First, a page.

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Thursday, November 27, 2014

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Dealing with storms very nerve-racking

People throughout Lafayette County and surrounding areas spent a hectic 24 hours or so dealing with storms, tornadoes and the threat of them, and will now begin dealing with the aftermath and helping those who suffered major damage. Editor Don Whitten takes a look back at Tuesday night and Wednesday, and hopes for a long spell without any more days like them. (April 28, 2011, Page 4)

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    Letters to the Editor

    Danielle Grose writes to commend the faculty, staff and students at Lafayette Elementary School for their Tornado Action Plan and how they carried it out Wednesday, while Joanne Wilkinson writes to talk about the wonderful Aluminum Show that capped an excellent season of programming at the Ford Center. (April 28, 2011, Page 4)

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      **Breaking news: Tornado touches down

      A tornado touched down east of Oxford at about 1:50 p.m., damaging several homes and knocking trees down across many roads in this part of Lafayette County. Some reports also have come in regarding residents trapped in their homes. The tornado’s path appears to have started near the Highway 7/9 split, moving northeast to just west of Yocona, and it then proceeded on across Highway 6 East. Houses on county roads 334, 469, 415, 421 and 471 reportedly sustained damage. Power lines have also been blown down. There were so many reports for assistance that emergency crews were requesting additional help to remove trees to allow for emergency vehicles to respond.

      See video of damage along Highway 6 and CR 419 below.

       (April 27, 2011)

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        Domestic shelter lays off workers

        To prepare for the worst, the board of directors for the Domestic Violence Project laid off the majority of its employees after the Secretary of State’s Office issued a “cease and desist” order against the shelter last month. (April 27, 2011, Page 2)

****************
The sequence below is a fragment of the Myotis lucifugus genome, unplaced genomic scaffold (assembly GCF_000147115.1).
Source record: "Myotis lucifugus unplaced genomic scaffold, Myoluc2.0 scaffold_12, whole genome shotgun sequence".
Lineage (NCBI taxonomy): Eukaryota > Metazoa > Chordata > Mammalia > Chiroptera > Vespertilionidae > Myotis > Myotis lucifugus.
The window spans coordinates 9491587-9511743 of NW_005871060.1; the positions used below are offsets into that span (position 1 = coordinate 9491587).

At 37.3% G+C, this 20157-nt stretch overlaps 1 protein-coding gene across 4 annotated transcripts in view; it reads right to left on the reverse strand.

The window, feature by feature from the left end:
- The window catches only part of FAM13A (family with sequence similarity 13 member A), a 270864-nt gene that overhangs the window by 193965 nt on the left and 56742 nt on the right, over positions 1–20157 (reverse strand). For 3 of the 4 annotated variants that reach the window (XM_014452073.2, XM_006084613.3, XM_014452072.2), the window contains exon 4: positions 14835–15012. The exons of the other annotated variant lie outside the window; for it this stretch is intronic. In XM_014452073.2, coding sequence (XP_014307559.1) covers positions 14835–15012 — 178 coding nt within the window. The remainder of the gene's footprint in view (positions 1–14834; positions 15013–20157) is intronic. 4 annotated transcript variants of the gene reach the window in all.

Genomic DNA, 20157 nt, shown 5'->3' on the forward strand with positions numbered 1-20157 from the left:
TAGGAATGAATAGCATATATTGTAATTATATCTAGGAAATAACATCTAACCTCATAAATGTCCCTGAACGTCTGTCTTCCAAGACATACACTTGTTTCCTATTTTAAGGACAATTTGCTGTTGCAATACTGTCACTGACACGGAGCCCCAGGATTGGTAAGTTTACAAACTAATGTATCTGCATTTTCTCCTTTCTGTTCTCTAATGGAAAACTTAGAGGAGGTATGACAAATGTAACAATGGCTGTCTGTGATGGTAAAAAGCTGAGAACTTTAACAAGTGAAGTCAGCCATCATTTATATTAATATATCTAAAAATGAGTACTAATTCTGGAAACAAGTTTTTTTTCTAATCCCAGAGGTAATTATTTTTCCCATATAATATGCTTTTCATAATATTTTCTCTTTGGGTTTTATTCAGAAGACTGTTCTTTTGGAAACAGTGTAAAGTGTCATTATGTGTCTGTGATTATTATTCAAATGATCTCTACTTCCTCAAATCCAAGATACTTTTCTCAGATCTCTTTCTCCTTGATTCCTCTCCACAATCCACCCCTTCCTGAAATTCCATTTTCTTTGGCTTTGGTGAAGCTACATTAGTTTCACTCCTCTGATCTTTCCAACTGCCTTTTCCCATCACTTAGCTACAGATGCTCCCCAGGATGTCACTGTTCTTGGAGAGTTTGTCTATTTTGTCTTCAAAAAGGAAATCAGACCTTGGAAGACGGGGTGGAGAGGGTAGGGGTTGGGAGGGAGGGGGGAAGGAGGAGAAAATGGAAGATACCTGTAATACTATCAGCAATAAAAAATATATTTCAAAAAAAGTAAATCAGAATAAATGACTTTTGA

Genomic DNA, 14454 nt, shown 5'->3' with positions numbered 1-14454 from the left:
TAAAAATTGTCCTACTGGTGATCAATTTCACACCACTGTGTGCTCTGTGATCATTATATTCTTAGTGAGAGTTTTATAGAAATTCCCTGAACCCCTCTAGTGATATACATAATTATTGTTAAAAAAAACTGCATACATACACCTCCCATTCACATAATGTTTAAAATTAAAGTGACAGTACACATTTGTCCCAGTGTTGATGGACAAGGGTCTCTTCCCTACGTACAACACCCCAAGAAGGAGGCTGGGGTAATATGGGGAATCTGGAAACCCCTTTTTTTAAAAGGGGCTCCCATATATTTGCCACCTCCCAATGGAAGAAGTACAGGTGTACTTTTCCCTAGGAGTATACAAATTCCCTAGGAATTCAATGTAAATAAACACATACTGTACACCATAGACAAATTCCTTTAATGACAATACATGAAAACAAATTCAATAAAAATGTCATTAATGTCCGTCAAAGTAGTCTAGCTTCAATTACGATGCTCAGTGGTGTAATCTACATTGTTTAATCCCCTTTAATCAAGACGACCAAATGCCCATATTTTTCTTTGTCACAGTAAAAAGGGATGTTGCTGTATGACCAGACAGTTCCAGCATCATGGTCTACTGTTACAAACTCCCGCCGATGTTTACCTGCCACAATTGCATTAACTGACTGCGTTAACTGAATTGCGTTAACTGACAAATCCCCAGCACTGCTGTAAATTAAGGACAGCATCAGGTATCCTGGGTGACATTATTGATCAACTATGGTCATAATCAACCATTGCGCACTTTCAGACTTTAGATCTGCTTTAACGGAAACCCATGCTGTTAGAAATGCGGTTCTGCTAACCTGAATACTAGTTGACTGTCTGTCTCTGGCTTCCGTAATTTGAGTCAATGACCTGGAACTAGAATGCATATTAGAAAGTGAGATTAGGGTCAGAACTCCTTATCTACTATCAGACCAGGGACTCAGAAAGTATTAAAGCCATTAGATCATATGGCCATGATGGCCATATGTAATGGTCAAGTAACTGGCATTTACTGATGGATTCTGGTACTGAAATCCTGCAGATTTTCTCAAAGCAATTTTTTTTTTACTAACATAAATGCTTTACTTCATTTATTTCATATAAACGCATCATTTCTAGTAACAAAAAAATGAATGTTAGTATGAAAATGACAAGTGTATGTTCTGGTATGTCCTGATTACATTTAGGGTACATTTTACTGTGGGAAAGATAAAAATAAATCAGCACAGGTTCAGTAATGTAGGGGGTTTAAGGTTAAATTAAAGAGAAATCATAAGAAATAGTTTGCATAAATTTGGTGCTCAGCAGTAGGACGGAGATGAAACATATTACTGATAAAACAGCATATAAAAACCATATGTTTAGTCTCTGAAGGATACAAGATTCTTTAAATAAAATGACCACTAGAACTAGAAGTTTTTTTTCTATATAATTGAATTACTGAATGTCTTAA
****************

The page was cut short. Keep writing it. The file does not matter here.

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          Ready for the great shake?

          After a day filled with storms and tornado warnings, students in Lafayette County School District will be learning what to do in case of another type of natural disaster Thursday morning.

          At 10:15 a.m., students will be practicing the “Drop, Cover and Hold On,” in case of an earthquake during the Great Central U.S. ShakeOut.

           (April 27, 2011, Page 7)

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            One killed in powerful storms


            UPDATE: SWM Company on CR 166 was damaged due to the storms. The company is looking to try and move into another building but is shut down.

            Oxford School District announced at 12:50 p.m. that they will be keeping the students until the threat of storms is past. There will be no early release.

            Lafayette School District said they will remain with the students in the halls until the tornado warning is past. There will be no early release.
            (more…) (April 27, 2011, Page 1)

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              **BREAKING NEWS: Storm kills one

              A 55-year-old Oxford man died this morning after he lost control of his 18-wheeler on Highway 30.

              Early reports say the man was traveling east near County Road 257 at about 4 this morning when his tractor trailer hit a fallen pine tree that was in the road. He lost control of the truck and ran off the road. He was taken to Baptist Memorial Hospital-North Mississippi where he was pronounced dead, according to Lafayette County Coroner Rocky Kennedy, (April 27, 2011)

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                Carr dealing with tragedy of house fire

                Yes, bad things do happen to good people. Just ask Janice Carr, whose home and all her belongings were destroyed last week in a fire. Carr, who’s involved in a large number of community-oriented projects and programs, is dealing with the loss, however, as Editor Don Whitten writes in explaining her positive approach to life’s challenges. (April 27, 2011, Page 4)

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                  Tuscan Hills to grow by 11 homes

                  The Lafayette County Planning Commission voted to recommend approval of 11 new single-family residences in Tuscan Hill. The commission also approved two road variances for subdivision. (April 26, 2011, Page 2)

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                    More storms expected

                    Another storm front will be covering most of the Mid-South today through Wednesday and is expected to produce severe thunderstorms that include large hail — like last week’s storm, complete with high winds and possible tornadoes, according to the National Weather Service.

                    Lafayette County is under a flash flood watch, flood warning and tornado watch until midnight, unless canceled or continued, through Wednesday by the NWS. (April 26, 2011, Page 1)

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